Canadian Seniors and the Low Income Measure
About 6 percent of seniors in Canada have family incomes below the Low Income Measure (LIM), a definition of relative poverty that sets the line at 50 percent of the median household income adjusted for family size. The Canadian senior below-LIM rate has fallen sharply in the last 35 years and is low compared to that in other countries, to the general Canadian population, and to Canadian families with children. Canadian income tax data show that below-LIM seniors are overrepresented among recent immigrants, females, the unmarried, and those supporting dependent children (possibly grandchildren). Age does not appear to be of great importance. While there are no uncontestable cases for additional targeting of transfer income, there is a strong argument for assistance to the small number of seniors with dependent children.
To our knowledge, this item is not available for
download. To find whether it is available, there are three
1. Check below under "Related research" whether another version of this item is available online.
2. Check on the provider's web page whether it is in fact available.
3. Perform a search for a similarly titled item that would be available.
Volume (Year): 34 (2008)
Issue (Month): s1 (November)
|Contact details of provider:|| Postal: |
Web page: http://economics.ca/cpp/
|Order Information:|| Web: http://www.utpjournals.com/cpp/ Email: |
References listed on IDEAS
Please report citation or reference errors to , or , if you are the registered author of the cited work, log in to your RePEc Author Service profile, click on "citations" and make appropriate adjustments.:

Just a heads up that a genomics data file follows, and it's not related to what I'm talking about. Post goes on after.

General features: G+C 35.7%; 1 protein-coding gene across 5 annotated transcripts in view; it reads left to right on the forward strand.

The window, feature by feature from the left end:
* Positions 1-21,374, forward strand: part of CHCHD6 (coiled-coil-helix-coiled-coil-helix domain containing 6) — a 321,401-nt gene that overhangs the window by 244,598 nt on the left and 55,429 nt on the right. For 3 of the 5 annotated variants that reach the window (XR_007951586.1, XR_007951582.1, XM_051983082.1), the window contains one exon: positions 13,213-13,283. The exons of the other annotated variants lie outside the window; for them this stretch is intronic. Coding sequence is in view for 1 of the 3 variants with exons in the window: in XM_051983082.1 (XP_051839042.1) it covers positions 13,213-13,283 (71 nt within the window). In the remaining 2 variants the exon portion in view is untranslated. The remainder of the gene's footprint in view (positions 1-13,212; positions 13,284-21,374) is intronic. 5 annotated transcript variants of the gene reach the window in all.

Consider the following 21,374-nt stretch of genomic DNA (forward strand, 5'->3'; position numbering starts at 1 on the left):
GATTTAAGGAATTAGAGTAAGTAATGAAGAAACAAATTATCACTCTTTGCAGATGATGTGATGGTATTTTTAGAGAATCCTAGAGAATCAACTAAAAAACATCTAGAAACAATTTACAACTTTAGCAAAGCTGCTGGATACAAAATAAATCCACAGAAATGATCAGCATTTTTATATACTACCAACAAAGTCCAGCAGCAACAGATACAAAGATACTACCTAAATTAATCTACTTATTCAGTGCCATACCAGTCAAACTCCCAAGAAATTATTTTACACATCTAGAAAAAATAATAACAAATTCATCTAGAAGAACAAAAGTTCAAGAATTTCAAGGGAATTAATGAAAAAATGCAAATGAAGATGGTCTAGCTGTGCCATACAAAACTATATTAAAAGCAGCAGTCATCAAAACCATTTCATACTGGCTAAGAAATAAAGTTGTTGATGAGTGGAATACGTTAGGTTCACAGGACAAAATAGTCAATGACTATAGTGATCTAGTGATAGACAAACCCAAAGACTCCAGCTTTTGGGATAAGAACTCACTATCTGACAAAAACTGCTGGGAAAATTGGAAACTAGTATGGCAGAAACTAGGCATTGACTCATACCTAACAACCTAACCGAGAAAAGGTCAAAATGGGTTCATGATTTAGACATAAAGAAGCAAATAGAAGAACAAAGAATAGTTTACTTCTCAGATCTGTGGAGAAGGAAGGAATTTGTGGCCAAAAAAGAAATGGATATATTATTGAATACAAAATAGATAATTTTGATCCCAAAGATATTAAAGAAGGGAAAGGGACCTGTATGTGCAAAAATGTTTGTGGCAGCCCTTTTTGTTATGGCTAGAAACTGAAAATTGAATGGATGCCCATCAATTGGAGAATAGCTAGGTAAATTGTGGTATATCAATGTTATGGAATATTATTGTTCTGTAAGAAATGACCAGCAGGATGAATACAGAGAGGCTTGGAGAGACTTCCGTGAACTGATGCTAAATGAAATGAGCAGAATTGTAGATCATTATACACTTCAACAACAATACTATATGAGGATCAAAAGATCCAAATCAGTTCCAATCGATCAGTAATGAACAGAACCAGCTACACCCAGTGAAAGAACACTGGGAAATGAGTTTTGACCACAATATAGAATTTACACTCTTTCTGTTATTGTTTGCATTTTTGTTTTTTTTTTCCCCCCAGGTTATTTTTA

- Lars Osberg, 2001. "Poverty Among Senior Citizens: A Canadian Success Story," The State of Economics in Canada: Festschrift in Honour of David Slater, in: Patrick Grady & Andrew Sharpe (ed.), The State of Economics in Canada: Festschrift in Honour of David Slater, pages 151-181 Centre for the Study of Living Standards.
- Marc Frenette & David A. Green & Kevin Milligan, 2007. "The tale of the tails: Canadian income inequality in the 1980s and 1990s," Canadian Journal of Economics, Canadian Economics Association, vol. 40(3), pages 734-764, August.
- Picot, Garnett & Green, David A. & Frenette, Marc, 2004. "Rising Income Inequality in the 1990s: An Exploration of Three Data Sources," Analytical Studies Branch Research Paper Series 2004219e, Statistics Canada, Analytical Studies Branch.
- Thomas F. Crossley & Krishna Pendakur, 2002. "Consumption Inequality," Department of Economics Working Papers 2002-09, McMaster University.
- Krishna Pendakur, 2001. "Consumption Poverty in Canada, 1969 to 1998," Canadian Public Policy, University of Toronto Press, vol. 27(2), pages 125-149, June.
- Kevin Milligan, 2008.
"The Evolution of Elderly Poverty in Canada,"
Canadian Public Policy,
University of Toronto Press, vol. 34(s1), pages 79-94, November.
- Kevin Milligan, 2007. "The Evolution of Elderly Poverty in Canada," Social and Economic Dimensions of an Aging Population Research Papers 170, McMaster University.
When requesting a correction, please mention this item's handle: RePEc:cpp:issued:v:34:y:2008:i:s1:p:47-58. See general information about how to correct material in RePEc.
For technical questions regarding this item, or to correct its authors, title, abstract, bibliographic or download information, contact: (Prof. Werner Antweiler)
If you have authored this item and are not yet registered with RePEc, we encourage you to do it here. This allows to link your profile to this item. It also allows you to accept potential citations to this item that we are uncertain about.
If references are entirely missing, you can add them using this form.
If the full references list an item that is present in RePEc, but the system did not link to it, you can help with this form.
If you know of missing items citing this one, you can help us creating those links by adding the relevant references in the same way as above, for each refering item. If you are a registered author of this item, you may also want to check the "citations" tab in your profile, as there may be some citations waiting for confirmation.
Please note that corrections may take a couple of weeks to filter through the various RePEc services.